Leadership PACs Provide a Ticket to Luxury Lawmaking
By Marcus Stern and Jennifer LaFleur
When it comes to golf, Sen. Saxby Chambliss (R-Ga.) has champagne taste.
In California, he’s putted at Pebble Beach, where a round of golf costs $495. In Florida, he’s driven the ball down the fairways of the Boca Raton Resort, with its signature island green on the 18th hole. These are among the dozen premier resorts where Chambliss played golf in 2007 and 2008 at a cost of a quarter of a million dollars. Yet Chambliss is hardly rich. His net worth is between $181,006 and $415,000, according to his 2007 financial disclosure report, ranking him 91st in the Senate in terms of wealth.
The congressman pays for his golf through a political leadership fund, the Republican Majority Fund, which took in $692,618 during the 2008 election cycle, according to the Center for Responsive Politics. Almost all of it came from lobbyists, political action committees and corporate leaders.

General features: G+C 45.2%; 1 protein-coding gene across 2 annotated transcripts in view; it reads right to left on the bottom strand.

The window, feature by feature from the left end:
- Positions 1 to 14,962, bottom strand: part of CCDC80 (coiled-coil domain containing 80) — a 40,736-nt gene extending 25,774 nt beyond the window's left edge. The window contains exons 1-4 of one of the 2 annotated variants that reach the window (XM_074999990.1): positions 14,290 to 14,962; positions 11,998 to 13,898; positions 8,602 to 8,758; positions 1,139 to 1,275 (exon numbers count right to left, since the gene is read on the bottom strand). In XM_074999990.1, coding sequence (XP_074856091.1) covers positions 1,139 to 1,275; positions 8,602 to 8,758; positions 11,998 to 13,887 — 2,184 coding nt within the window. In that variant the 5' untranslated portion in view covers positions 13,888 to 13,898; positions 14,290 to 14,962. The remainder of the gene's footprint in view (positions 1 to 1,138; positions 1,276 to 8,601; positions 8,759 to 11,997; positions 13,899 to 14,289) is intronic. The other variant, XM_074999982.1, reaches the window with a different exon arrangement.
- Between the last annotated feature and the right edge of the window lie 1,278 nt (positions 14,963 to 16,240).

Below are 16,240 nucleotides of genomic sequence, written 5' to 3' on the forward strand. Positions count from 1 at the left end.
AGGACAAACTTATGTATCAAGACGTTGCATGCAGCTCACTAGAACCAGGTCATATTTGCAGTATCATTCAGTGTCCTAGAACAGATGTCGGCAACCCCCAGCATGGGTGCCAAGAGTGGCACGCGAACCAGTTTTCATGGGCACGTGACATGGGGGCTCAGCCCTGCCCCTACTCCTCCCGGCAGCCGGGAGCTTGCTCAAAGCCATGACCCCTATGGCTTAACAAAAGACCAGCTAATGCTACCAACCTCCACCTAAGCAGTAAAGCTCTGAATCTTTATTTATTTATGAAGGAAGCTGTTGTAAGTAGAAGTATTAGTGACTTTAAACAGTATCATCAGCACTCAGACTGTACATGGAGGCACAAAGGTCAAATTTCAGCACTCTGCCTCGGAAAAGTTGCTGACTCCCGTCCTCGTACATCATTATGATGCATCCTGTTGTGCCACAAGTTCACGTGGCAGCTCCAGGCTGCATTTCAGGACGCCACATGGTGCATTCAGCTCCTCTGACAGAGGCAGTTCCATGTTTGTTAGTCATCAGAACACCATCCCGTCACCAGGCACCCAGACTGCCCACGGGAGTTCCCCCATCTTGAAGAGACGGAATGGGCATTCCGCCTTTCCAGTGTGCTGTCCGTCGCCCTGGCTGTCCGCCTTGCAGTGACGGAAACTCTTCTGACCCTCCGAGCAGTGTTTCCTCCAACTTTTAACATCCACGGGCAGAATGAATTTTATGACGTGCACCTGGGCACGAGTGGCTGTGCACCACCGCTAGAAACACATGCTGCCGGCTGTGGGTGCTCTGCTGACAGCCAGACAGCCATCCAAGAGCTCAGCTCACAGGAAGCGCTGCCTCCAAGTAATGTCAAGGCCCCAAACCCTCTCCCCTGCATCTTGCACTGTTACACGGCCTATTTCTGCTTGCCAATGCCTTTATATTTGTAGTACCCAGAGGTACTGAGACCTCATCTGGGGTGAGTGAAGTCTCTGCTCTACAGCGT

PAC, if you are not already aware, is the acronym for Political Action Committee.
And boy, do they get action.
In a Congress that trumpets financial reform among its members, while quietly slipping a mute on the trumpet, the PAC is a whole orchestra of gimmies and gotchas, pandering and gratification among the claimants to integrity. Nothing much has changed since Mark Twain’s prophetic statement of a hundred years ago, that;
“It could probably be shown by facts and figures that there is no distinctly native American criminal class except Congress.“
The mechanics have changed. Newt Gingrich and Tom DeLay hardwired an already vicious lobbyist flow of bribery money into the system during the Clinton administration by empowering lobbyists to sit at the table by reservation only. Prior to that, it was a free-market system for purchasing the Senator or Representative of your choice. These two slugs raked the chips over to the Republican side.
But now the Democratic party of change has revealed itself to be no better at washing its hands before coming to the table than those old nasty Republicans. Were you surprised? Dismayed? Unsettled or discouraged?
C’mon, folks–grow up.
Until we join the fray and organize a lobbying group to represent (and pay for) the legislation necessary to support the common citizenry, we have no cause for complaint–other than ethical. I once owned a domain-name to start such a group and then let it lapse. It may yet be available. Anyone want to run it?